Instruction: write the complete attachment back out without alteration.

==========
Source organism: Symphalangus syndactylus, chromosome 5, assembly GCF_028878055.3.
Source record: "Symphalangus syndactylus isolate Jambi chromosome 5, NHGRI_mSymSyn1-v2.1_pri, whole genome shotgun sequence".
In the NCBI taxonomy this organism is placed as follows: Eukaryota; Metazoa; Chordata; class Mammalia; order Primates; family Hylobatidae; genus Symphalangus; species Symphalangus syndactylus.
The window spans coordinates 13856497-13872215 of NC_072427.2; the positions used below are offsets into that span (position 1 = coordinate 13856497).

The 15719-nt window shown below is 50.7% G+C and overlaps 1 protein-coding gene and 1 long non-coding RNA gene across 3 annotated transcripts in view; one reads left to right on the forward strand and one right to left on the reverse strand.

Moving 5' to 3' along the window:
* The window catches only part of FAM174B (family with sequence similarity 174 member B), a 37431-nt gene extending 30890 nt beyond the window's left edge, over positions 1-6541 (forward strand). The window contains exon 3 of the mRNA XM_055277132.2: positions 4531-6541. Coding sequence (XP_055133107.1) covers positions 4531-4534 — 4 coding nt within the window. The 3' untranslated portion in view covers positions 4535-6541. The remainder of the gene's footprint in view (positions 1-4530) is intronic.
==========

Source organism: Symphalangus syndactylus, chromosome 5, assembly GCF_028878055.3.
Source record: "Symphalangus syndactylus isolate Jambi chromosome 5, NHGRI_mSymSyn1-v2.1_pri, whole genome shotgun sequence".
In the NCBI taxonomy this organism is placed as follows: Eukaryota; Metazoa; Chordata; class Mammalia; order Primates; family Hylobatidae; genus Symphalangus; species Symphalangus syndactylus.
The window spans coordinates 13856497-13872215 of NC_072427.2; the positions used below are offsets into that span (position 1 = coordinate 13856497).

The 15719-nt window shown below is 50.7% G+C and overlaps 1 protein-coding gene and 1 long non-coding RNA gene across 3 annotated transcripts in view; one reads left to right on the forward strand and one right to left on the reverse strand.

Moving 5' to 3' along the window:
* The window catches only part of FAM174B (family with sequence similarity 174 member B), a 37431-nt gene extending 30890 nt beyond the window's left edge, over positions 1-6541 (forward strand). The window contains exon 3 of the mRNA XM_055277132.2: positions 4531-6541. Coding sequence (XP_055133107.1) covers positions 4531-4534 — 4 coding nt within the window. The 3' untranslated portion in view covers positions 4535-6541. The remainder of the gene's footprint in view (positions 1-4530) is intronic.